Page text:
US department of Defense has deployed high-tech sea-based X-band radar to look out for a North Korean long-range-missile launch in the coming months.
The deployment of sea-based X-band radar (SB-X) is the first US military response to North Korea’s threat that it could launch an intercontinental ballistic missile. The radar is able to track the long-range launches and provide crucial data.
The Sea-based, X-band Radar (SBX 1) transits the waters of Joint Base Pearl Harbor-Hickam, CNN reported today.
Generally the SB-X is sent north of Hawaii and stationed about halfway to Alaska for the optimum spot to track a potential North Korean missile launch headed for Alaska, Guam or the West Coast of the US. Additional surveillance assets are also being identified to monitor activity on the Korean Peninsula.
Defense officials have stressed that if North Korea were to launch an intercontinental ballistic missile, it might not be shot down by a US missile defense system.
"If the missile's threatening, it will be intercepted. If it's not threatening, we won't necessarily do so," Defense Secretary Ash Carter told reporters Tuesday.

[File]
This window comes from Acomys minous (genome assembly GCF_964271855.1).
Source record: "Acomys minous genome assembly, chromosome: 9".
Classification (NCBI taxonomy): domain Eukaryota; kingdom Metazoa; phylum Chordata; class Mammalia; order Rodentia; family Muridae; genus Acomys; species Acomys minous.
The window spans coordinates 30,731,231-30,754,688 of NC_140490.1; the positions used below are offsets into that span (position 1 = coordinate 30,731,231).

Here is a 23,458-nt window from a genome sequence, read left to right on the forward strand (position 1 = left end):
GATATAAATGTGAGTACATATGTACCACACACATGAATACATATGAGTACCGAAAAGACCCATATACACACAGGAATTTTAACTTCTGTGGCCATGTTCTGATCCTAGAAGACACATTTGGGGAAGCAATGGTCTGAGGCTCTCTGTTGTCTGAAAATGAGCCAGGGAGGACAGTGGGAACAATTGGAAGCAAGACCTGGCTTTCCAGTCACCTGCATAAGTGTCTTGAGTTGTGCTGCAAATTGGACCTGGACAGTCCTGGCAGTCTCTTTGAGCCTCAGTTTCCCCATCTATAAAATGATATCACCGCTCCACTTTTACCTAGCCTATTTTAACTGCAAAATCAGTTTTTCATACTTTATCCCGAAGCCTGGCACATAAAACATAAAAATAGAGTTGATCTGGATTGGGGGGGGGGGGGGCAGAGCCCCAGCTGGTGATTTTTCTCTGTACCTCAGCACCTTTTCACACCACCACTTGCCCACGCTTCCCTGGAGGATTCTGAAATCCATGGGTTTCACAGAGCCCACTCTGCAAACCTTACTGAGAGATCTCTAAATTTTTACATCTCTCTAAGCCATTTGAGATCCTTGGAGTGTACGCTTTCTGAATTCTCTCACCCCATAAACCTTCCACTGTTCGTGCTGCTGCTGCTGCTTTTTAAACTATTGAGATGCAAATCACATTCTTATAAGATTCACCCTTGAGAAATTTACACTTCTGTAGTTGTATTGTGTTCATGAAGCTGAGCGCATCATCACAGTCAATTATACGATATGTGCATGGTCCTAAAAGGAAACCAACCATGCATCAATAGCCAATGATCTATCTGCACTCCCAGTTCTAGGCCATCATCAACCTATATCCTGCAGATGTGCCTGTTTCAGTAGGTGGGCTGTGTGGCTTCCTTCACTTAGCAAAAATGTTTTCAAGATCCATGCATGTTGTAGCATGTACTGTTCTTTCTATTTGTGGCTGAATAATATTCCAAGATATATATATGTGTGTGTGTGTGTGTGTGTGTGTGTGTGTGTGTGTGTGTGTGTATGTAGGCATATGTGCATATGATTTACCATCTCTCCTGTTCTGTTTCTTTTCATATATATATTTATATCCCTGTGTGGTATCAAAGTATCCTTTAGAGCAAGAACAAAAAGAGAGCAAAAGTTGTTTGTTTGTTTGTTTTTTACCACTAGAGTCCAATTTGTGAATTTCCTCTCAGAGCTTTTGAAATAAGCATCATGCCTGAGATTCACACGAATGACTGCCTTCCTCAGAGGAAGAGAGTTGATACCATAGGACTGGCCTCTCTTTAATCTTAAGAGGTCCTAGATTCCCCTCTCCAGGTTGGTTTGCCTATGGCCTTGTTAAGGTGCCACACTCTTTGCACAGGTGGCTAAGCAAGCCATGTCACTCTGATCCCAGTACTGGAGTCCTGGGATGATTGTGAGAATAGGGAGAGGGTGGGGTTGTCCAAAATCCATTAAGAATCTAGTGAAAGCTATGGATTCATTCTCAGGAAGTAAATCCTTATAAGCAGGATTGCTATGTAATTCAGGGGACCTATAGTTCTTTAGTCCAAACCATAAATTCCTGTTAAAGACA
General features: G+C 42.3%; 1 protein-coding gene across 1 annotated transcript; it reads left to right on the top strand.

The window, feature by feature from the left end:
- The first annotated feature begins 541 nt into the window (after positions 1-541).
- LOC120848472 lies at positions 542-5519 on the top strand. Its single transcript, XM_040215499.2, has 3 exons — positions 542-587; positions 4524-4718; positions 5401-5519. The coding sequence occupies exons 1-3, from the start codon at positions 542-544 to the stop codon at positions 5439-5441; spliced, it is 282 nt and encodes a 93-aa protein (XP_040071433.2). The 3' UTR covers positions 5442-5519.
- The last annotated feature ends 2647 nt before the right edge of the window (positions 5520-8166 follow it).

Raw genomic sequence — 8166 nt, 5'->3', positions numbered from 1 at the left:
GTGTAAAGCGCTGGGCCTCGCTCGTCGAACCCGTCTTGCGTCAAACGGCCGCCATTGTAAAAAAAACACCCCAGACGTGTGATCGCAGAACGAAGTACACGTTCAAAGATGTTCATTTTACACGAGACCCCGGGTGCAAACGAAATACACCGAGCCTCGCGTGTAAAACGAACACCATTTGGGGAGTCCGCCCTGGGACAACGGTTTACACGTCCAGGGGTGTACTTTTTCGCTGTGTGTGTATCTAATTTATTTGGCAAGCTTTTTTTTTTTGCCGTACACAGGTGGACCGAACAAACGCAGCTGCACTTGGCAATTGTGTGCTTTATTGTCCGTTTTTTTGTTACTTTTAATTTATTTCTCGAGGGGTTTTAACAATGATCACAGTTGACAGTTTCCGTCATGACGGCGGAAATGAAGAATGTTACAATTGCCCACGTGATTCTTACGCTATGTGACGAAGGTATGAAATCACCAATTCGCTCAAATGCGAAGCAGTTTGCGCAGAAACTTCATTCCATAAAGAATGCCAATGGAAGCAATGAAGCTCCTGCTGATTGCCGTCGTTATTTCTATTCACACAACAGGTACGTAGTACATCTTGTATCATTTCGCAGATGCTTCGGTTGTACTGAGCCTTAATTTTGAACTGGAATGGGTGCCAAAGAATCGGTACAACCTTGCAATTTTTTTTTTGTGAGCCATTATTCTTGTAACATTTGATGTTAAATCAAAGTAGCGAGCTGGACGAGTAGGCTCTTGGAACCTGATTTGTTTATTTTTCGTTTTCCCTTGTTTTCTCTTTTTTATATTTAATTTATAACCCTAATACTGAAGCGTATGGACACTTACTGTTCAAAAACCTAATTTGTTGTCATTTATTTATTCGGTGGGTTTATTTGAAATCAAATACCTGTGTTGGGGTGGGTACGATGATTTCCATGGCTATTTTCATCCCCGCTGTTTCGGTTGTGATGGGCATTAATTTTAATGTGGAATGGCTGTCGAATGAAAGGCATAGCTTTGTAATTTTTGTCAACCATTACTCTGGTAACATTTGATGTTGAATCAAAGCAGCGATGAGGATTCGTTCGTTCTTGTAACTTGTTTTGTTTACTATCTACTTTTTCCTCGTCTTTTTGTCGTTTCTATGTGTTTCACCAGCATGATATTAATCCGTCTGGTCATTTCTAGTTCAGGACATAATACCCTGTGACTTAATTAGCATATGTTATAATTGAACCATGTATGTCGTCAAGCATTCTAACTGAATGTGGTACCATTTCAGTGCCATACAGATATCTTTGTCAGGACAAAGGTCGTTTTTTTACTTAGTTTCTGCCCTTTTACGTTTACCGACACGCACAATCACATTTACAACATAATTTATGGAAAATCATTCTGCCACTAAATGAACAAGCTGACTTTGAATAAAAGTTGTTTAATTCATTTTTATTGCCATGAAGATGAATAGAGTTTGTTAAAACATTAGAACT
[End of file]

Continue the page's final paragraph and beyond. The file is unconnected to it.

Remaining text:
"It may be more to our advantage to, first of all, save our interceptor inventory, and, second, to gather intelligence from the flight rather than do that (shoot it down) when it's not threatening." Carter added.
"The SB-X radar will increase the US ability to collect that type of missile data," North Korean leader Kim Jong Un recently said the test launch of an ICBM is in its final stages.
However, US still does not believe that North Korea has gained mastery over the technology required for the missile to reenter the atmosphere. “There have been launches of three-stage long-range rockets with a satellite on the front end being boosted into space. The two technologies are very similar, but it is re-entry of the warhead that has not yet been demonstrated,” US officials said.
On Wednesday, the US Treasury froze all US property interests and assets belonging to seven North Korean government officials. The Treasury imposed the sanctions because North Korea continues to engage in grave human rights abuses and actively uses censorship policies to conceal those abuses.
Most of the seven sanctioned North Koreans on the blacklist work in top-level security and prison operations. They include Kim's younger sister, Kim Yo Jong -- Vice Director of the Korean Workers' Party Propaganda and Agitation Department.
The Treasury further sanctioned the State Planning Commission and the Ministry of Labor, slamming the two government bodies for coordinating forced labor -- including in North Korean mines.
This is the second time the US has imposed human rights sanctions on Kim's government, after blacklisting Kim and other top officials in July.